Americans are creating vast amounts of information about themselves every day. In emails, documents in cloud computing, instant messages, and social networking, the vast majority of this information lives today on servers not controlled by those users. This makes the data more secure, available from anywhere the Internet reaches, and cheaper to store. It also, however, makes it much easier for the government to spy on a citizen, under outdated laws and interpretations of the Fourth Amendment.

Since the late 1960s, Fourth Amendment doctrine has trended toward an interpretation that says that information placed in the care of a third party is not protected by the warrant requirement. The law written to address this interpretation’s effect on the Internet was passed in 1986, and is called the Electronic Communications Privacy Act. It is woefully out of date and prohibitively complex. As an example, it allows the government to demand emails stored with a third party (such as web email providers like Google’s GMail or Yahoo!’s email) without a warrant in most situations. A few lower level federal courts have found this approach to be counter to the Fourth Amendment, but the Supreme Court has not addressed the issue.

Until it does, Congress should step in and amend ECPA. CCIA is a member of the Digital Due Process coalition, a group of companies, non-profit organizations, academics, and former prosecutors dedicated to convincing Congress to revisit the law. The major goal of the coalition is to make sure that the law gives warrant protection to all content whether it is an email in a web service, a document on a cloud drive, or in some future technology or service not yet invented.

Most Recent Statements&Findings:

CCIA Welcomes Action By Judiciary and Intelligence Committees To Curtail Bulk Metadata Collection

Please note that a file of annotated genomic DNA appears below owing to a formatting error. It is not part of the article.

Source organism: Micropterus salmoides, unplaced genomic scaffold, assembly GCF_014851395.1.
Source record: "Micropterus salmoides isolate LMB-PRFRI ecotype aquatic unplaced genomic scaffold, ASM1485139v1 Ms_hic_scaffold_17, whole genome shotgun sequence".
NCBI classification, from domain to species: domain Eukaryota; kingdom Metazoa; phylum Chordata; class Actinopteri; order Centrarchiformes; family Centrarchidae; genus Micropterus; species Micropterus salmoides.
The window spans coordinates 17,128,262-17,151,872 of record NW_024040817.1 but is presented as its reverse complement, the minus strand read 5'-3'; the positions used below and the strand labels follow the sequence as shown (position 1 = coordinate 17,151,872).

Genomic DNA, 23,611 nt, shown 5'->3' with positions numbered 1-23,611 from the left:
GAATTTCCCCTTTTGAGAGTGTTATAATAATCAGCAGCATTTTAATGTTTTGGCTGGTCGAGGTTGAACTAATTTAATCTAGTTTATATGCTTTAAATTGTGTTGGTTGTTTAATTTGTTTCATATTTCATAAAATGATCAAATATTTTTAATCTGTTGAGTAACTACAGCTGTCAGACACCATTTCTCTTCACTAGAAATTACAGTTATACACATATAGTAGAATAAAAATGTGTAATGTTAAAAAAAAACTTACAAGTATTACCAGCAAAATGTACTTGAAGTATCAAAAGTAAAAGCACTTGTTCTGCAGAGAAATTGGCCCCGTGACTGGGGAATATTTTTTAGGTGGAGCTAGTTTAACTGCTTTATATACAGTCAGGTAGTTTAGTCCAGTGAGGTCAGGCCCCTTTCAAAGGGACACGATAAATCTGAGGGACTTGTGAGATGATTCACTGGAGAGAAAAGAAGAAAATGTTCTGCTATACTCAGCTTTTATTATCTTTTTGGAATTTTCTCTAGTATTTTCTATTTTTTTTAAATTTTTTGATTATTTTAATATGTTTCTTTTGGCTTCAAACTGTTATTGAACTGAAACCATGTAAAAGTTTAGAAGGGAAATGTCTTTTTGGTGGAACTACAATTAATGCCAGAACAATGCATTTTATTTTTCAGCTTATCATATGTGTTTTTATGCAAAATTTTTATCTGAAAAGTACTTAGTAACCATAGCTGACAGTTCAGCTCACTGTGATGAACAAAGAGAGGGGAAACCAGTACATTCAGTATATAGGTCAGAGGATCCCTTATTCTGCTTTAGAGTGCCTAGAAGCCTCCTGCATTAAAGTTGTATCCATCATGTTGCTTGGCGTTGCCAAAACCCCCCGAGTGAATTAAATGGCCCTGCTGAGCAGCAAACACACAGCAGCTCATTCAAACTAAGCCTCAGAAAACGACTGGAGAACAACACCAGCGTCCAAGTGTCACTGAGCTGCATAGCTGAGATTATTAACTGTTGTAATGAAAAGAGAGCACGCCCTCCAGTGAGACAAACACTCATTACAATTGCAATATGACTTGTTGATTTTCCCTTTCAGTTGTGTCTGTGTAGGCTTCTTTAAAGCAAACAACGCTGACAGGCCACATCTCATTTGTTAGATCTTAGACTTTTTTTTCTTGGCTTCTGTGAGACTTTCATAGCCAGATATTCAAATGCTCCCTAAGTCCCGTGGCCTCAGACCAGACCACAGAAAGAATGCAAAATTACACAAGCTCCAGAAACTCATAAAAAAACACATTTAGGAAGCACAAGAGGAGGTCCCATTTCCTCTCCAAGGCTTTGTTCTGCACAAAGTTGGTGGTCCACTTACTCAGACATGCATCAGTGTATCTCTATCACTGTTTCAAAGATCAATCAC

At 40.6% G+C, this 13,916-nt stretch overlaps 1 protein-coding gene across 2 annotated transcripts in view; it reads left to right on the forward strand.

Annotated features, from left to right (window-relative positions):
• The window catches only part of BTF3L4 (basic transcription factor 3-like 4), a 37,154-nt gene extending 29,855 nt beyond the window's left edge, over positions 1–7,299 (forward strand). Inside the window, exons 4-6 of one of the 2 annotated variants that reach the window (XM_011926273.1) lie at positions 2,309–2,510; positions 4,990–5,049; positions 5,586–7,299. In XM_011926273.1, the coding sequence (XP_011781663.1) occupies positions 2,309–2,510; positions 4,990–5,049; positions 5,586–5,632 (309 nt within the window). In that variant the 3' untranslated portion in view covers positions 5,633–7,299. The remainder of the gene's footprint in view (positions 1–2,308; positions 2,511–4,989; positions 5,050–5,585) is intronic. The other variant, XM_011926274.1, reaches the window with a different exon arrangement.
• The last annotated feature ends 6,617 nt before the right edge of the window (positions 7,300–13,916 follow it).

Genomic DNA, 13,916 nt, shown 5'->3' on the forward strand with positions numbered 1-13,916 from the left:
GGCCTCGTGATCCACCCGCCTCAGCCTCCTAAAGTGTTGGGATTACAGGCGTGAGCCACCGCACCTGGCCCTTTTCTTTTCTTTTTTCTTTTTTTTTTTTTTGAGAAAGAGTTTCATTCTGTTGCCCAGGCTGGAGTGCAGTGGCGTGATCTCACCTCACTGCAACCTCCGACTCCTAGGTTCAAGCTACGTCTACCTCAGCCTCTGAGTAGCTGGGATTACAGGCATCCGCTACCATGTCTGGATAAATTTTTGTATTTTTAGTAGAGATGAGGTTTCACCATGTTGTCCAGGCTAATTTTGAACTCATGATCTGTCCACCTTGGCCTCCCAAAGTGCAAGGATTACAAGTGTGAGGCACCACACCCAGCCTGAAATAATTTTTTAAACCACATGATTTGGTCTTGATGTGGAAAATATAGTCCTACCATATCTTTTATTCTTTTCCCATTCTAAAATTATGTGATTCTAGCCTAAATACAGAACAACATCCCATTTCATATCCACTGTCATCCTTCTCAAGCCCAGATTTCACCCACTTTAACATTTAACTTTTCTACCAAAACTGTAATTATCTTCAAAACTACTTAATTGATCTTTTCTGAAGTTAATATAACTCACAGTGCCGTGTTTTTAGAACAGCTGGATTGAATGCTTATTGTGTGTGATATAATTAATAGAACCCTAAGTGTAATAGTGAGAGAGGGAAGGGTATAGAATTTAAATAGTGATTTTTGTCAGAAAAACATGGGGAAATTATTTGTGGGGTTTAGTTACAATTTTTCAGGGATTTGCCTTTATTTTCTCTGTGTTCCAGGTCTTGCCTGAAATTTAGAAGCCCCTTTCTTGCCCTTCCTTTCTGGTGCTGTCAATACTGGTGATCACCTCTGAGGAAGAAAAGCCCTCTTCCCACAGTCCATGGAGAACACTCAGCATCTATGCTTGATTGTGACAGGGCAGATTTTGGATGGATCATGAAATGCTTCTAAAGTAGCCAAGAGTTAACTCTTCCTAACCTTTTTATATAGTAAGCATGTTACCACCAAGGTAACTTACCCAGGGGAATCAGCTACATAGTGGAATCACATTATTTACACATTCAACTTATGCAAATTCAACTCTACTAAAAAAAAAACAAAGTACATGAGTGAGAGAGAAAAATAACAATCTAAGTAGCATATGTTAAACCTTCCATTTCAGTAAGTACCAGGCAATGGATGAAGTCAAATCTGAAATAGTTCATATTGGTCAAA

Washington – The House Intelligence Committee approved the USA Freedom Act today, which would curtail bulk collection and storage of Americans’ phone metadata by the U.S. government. The bill matches the one the House Judiciary Committee passed yesterday. The Computer & Communications Industry Association has testified on this issue for years, advocating restraint on bulk…

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CCIA’s Response to Big Data Review

Washington – The White House released the results of the Big Data review, which the president received today.  The review consisted of two reports, one focused on policy, which was coordinated by John Podesta, Counselor to the President.  The other, which was prepared by the President’s Council of Advisors on Science and Technology (PCAST), focused…

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Technology Industry Outraged At Webcam Spying Revelations

Brussels and Washington – The latest revelations about surveillance by Britain’s intelligence officials at GCHQ disclose details on a multi-year program that involved capturing images from millions of peoples’ video chats. News reports say the images taken from Yahoo webcam chats were secretly gathered and stored for facial recognition purposes. Yahoo has issued a strongly…

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CCIA Sends Congress Letter Offering Economic Arguments For Surveillance Reform

Many websites marked today, Feb. 11 with a banner protesting runaway surveillance and asking Congress to enact the USA Freedom Act to curtail it. CCIA, which has testified against overly broad surveillance in several hearings on reform, sent a letter to members of Congress highlighting damage to user trust online and the economic arguments to rein in…

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President Announces Changes To NSA Surveillance Program

Washington – President Obama announced changes to the way the government collects and stores bulk metadata on citizens and foreigners’ electronic communications during a speech at the Department of Justice today. The Computer & Communications Industry Association is encouraged that the president acknowledged the potential for abuse of this private information, but wished the reforms…

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